Coming around the Curve


The farm is colored so beautifully right now. Autumn is a season of contradiction with its bursting vibrancy against an onslaught of bare limbs. Winter is coming, with all its unknowns–Danger, Will Robinson! And yet it’s not here yet, and there is so much life dancing in wild glory. And for me, it symbolizes a full circle of seasons here, coming back around to the end and the beginning. Every farm begins with a certain amount of naive ambition, as must every farm year–or you wouldn’t have the guts to continue. Fall is a time to see the accomplishment of making it another year, and to gear up to take on the next. The end and the beginning–the circle of challenge, hardship, and joy. Farm life is pure in that way, simple in its complexity.

I took Gwennie for a walk in the pasture, the better to see my autumn. Look who’s waiting for me at the gate! Fascinated by me, yes, she is.

And suspicious.

Matted, too. Yikes, been in a few burrs there, Shortcake?

Somebody needs some stall time for a good grooming. She can hardly wait for that!

The “short” in Shortcake:

Donkeys arrive just as Gwennie and I head through the gate.

Donkeys are scary! Gwennie is terrified of the donkeys. Poky gets it, she really gets it, and so she makes Gwennie’s life a nightmare, stamping at her and kicking back with her hooves. That Poky, she is a naughty one!

She and Jack follow, follow, follow.

Gwennie walks faster, nearly pulling the lead from my hand as we trail along the creekbed and up toward the pasture. No time to enjoy autumn–there are donkeys on our trail!

Whew, luckily donkeys aren’t that dedicated, especially uphill. We rise onto the upper pasture and we’re alone, just Gwennie and I. She’s so relieved. Post-traumatic donkey disorder:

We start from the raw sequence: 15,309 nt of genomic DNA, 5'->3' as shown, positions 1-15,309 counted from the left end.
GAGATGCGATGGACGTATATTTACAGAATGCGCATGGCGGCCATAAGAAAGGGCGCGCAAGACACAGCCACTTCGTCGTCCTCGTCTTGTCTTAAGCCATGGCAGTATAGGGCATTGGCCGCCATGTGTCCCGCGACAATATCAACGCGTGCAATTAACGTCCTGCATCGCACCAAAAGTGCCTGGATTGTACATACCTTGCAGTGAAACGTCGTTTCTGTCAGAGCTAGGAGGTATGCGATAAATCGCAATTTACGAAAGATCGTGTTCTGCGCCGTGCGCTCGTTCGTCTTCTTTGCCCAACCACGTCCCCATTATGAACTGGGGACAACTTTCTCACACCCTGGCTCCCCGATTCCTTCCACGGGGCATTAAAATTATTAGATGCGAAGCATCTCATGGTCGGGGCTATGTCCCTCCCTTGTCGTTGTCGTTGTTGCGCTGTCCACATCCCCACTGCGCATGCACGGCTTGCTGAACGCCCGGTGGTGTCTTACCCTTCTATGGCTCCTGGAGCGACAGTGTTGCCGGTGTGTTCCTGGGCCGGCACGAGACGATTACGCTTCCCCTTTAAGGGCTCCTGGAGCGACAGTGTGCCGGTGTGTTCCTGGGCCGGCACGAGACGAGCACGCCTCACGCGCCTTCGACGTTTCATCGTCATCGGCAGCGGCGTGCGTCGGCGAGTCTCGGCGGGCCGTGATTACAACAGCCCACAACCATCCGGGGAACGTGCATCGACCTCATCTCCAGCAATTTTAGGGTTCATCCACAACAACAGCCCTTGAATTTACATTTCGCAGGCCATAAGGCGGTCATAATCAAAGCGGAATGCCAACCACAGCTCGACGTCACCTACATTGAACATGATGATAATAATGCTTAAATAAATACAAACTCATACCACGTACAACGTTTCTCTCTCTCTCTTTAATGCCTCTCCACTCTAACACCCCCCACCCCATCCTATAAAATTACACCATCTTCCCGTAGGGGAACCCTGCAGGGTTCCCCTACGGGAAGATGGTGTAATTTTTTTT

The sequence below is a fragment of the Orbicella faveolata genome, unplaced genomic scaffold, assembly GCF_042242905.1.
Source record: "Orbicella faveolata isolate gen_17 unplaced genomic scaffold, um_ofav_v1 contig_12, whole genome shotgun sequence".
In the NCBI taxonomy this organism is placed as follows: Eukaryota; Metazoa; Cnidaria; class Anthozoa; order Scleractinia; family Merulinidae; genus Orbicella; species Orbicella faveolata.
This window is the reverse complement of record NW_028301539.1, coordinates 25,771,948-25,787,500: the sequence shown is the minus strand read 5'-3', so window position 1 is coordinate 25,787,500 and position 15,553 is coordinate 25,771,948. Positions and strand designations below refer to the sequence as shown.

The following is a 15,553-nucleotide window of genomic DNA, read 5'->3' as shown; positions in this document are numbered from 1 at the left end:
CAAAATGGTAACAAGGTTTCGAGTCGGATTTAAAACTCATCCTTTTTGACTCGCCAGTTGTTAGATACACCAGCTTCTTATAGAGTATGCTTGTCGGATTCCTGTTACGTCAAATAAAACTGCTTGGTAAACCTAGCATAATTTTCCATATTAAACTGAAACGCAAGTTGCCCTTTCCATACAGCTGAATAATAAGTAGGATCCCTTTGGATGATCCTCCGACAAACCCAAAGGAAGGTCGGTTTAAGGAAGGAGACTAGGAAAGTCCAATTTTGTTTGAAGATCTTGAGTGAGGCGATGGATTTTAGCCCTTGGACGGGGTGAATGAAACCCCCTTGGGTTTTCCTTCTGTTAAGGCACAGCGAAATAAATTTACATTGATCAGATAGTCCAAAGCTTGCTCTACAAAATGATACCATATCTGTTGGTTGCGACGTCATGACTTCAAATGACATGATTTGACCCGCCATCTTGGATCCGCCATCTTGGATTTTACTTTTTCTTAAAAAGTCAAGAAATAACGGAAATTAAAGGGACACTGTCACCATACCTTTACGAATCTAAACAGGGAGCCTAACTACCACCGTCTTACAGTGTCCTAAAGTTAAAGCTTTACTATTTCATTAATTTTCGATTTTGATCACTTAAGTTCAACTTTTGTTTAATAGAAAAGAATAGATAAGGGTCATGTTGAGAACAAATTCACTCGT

She feels better now.

I would like a tree house here–wouldn’t that be nice? A comfy one, with pillows and a drink. I could stretch out and read and gaze upon my view all day.

I took one of my favorite photos of the farm up here, about a year ago. This one:

I think of it and wonder if I can find that spot again. Here?

No. Here?

I didn’t take a look at the photo before I left the house, so I can’t remember the details enough to get it right, though I think I’m close…..enough. Then I realize that it doesn’t matter because when I look down there now at this farm in autumn splendor, I see my home, my barn, my goats, my sheep, my chickens…. Farther down and beyond the barn, is the field with my cows. And my horses, they are coming, following us up here with those silly donkeys. A year ago, I took a picture of someone else’s farm. Today as I come around the final curve and lean into the first one again, I take a picture of….


(Hurry, Gwennie!)

(The donkeys are coming!)

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Posted by Suzanne McMinn on October 17, 2012  

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13 Responses | RSS feed for comments on this post

  1. 10-17


  2. 10-17

    It is beautiful Suzanne. And I will be there to see it in person soon (even if the leaves are all gone from the trees). I am so looking forward to the workshop.

  3. 10-17